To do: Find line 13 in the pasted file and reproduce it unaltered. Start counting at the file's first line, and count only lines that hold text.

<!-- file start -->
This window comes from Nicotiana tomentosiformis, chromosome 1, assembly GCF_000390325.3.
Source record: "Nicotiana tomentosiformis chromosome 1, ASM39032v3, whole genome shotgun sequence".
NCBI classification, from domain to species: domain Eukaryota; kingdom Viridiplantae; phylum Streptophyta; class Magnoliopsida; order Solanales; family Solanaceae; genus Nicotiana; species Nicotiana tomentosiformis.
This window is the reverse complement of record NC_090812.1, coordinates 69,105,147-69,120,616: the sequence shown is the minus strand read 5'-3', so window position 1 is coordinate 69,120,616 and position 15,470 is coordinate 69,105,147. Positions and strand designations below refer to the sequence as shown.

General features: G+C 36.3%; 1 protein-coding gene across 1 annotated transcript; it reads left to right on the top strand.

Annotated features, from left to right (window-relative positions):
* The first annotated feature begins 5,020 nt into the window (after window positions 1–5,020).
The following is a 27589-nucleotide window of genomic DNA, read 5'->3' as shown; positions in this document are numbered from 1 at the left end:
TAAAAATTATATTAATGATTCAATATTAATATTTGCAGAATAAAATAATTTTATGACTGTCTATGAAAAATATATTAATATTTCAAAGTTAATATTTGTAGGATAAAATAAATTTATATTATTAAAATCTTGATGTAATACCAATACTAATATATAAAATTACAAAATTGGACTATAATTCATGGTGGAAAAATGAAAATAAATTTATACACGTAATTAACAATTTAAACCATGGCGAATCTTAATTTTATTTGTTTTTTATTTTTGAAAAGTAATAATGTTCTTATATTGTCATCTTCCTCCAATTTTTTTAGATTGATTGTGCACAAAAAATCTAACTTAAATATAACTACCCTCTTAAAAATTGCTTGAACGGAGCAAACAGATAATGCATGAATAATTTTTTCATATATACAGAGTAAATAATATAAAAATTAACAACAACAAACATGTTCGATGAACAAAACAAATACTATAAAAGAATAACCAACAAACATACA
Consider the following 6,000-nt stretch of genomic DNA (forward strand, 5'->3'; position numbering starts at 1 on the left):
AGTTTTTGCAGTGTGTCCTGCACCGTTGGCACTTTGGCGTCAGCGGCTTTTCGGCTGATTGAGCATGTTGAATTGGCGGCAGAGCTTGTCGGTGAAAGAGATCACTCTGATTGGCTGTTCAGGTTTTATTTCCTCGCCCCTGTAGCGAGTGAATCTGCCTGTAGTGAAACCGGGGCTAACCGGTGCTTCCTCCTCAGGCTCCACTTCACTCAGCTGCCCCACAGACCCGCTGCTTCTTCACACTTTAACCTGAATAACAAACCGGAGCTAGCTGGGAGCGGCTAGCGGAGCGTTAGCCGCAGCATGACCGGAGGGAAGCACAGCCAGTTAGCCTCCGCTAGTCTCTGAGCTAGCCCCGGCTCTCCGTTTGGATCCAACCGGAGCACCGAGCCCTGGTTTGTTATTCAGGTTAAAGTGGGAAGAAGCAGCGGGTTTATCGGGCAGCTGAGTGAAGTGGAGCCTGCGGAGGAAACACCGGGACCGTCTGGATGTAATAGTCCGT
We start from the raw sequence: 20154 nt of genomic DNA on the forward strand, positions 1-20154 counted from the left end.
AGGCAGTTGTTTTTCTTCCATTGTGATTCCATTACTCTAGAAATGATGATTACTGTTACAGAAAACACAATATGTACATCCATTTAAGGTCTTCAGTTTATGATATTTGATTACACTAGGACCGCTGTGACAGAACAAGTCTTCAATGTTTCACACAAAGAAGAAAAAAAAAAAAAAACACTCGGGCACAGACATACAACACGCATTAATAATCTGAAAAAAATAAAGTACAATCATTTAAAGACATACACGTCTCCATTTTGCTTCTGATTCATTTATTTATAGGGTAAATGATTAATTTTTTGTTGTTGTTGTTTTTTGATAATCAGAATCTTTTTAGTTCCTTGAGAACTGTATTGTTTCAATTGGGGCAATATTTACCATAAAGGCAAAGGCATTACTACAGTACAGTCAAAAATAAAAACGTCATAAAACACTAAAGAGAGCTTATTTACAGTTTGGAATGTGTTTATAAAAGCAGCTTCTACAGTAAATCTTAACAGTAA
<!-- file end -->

AGGCAGTTGTTTTTCTTCCATTGTGATTCCATTACTCTAGAAATGATGATTACTGTTACAGAAAACACAATATGTACATCCATTTAAGGTCTTCAGTTTATGATATTTGATTACACTAGGACCGCTGTGACAGAACAAGTCTTCAATGTTTCACACAAAGAAGAAAAAAAAAAAAAAACACTCGGGCACAGACATACAACACGCATTAATAATCTGAAAAAAATAAAGTACAATCATTTAAAGACATACACGTCTCCATTTTGCTTCTGATTCATTTATTTATAGGGTAAATGATTAATTTTTTGTTGTTGTTGTTTTTTGATAATCAGAATCTTTTTAGTTCCTTGAGAACTGTATTGTTTCAATTGGGGCAATATTTACCATAAAGGCAAAGGCATTACTACAGTACAGTCAAAAATAAAAACGTCATAAAACACTAAAGAGAGCTTATTTACAGTTTGGAATGTGTTTATAAAAGCAGCTTCTACAGTAAATCTTAACAGTAA